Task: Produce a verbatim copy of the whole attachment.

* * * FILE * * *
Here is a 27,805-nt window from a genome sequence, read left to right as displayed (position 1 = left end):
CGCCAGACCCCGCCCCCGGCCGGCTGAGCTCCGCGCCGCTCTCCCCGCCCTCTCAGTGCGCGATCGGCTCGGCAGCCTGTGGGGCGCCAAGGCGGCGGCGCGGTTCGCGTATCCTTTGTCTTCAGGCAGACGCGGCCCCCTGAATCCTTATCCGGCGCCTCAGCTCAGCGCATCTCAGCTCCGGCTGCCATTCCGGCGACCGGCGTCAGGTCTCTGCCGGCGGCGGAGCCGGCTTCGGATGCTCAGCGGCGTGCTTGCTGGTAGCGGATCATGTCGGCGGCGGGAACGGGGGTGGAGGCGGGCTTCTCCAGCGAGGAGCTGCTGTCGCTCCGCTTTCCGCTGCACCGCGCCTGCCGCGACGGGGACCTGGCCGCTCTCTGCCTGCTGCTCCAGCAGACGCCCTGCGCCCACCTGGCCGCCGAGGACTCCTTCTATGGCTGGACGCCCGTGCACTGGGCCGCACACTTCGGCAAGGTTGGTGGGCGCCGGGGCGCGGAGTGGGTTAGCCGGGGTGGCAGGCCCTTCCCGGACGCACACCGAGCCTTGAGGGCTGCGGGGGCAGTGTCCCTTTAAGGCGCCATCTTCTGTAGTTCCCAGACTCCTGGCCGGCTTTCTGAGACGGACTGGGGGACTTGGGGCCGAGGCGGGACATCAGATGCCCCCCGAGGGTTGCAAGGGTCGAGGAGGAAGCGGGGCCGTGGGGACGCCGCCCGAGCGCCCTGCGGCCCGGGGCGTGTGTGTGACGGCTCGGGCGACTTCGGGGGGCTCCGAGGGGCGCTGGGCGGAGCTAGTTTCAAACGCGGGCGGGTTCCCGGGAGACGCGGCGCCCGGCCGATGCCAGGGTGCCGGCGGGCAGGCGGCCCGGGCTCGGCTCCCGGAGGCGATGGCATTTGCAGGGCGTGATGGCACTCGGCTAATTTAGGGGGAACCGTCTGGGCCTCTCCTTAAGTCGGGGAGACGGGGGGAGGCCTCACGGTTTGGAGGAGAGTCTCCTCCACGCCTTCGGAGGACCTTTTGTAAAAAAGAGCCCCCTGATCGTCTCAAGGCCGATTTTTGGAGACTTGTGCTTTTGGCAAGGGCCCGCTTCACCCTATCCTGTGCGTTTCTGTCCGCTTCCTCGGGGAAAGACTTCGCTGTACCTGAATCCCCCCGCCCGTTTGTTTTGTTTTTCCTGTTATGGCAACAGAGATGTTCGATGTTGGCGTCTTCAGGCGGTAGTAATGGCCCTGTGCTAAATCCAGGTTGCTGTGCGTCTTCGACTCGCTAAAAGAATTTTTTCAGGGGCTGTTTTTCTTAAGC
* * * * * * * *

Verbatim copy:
Here is a 27,805-nt window from a genome sequence, read left to right as displayed (position 1 = left end):
CGCCAGACCCCGCCCCCGGCCGGCTGAGCTCCGCGCCGCTCTCCCCGCCCTCTCAGTGCGCGATCGGCTCGGCAGCCTGTGGGGCGCCAAGGCGGCGGCGCGGTTCGCGTATCCTTTGTCTTCAGGCAGACGCGGCCCCCTGAATCCTTATCCGGCGCCTCAGCTCAGCGCATCTCAGCTCCGGCTGCCATTCCGGCGACCGGCGTCAGGTCTCTGCCGGCGGCGGAGCCGGCTTCGGATGCTCAGCGGCGTGCTTGCTGGTAGCGGATCATGTCGGCGGCGGGAACGGGGGTGGAGGCGGGCTTCTCCAGCGAGGAGCTGCTGTCGCTCCGCTTTCCGCTGCACCGCGCCTGCCGCGACGGGGACCTGGCCGCTCTCTGCCTGCTGCTCCAGCAGACGCCCTGCGCCCACCTGGCCGCCGAGGACTCCTTCTATGGCTGGACGCCCGTGCACTGGGCCGCACACTTCGGCAAGGTTGGTGGGCGCCGGGGCGCGGAGTGGGTTAGCCGGGGTGGCAGGCCCTTCCCGGACGCACACCGAGCCTTGAGGGCTGCGGGGGCAGTGTCCCTTTAAGGCGCCATCTTCTGTAGTTCCCAGACTCCTGGCCGGCTTTCTGAGACGGACTGGGGGACTTGGGGCCGAGGCGGGACATCAGATGCCCCCCGAGGGTTGCAAGGGTCGAGGAGGAAGCGGGGCCGTGGGGACGCCGCCCGAGCGCCCTGCGGCCCGGGGCGTGTGTGTGACGGCTCGGGCGACTTCGGGGGGCTCCGAGGGGCGCTGGGCGGAGCTAGTTTCAAACGCGGGCGGGTTCCCGGGAGACGCGGCGCCCGGCCGATGCCAGGGTGCCGGCGGGCAGGCGGCCCGGGCTCGGCTCCCGGAGGCGATGGCATTTGCAGGGCGTGATGGCACTCGGCTAATTTAGGGGGAACCGTCTGGGCCTCTCCTTAAGTCGGGGAGACGGGGGGAGGCCTCACGGTTTGGAGGAGAGTCTCCTCCACGCCTTCGGAGGACCTTTTGTAAAAAAGAGCCCCCTGATCGTCTCAAGGCCGATTTTTGGAGACTTGTGCTTTTGGCAAGGGCCCGCTTCACCCTATCCTGTGCGTTTCTGTCCGCTTCCTCGGGGAAAGACTTCGCTGTACCTGAATCCCCCCGCCCGTTTGTTTTGTTTTTCCTGTTATGGCAACAGAGATGTTCGATGTTGGCGTCTTCAGGCGGTAGTAATGGCCCTGTGCTAAATCCAGGTTGCTGTGCGTCTTCGACTCGCTAAAAGAATTTTTTCAGGGGCTGTTTTTCTTAAGC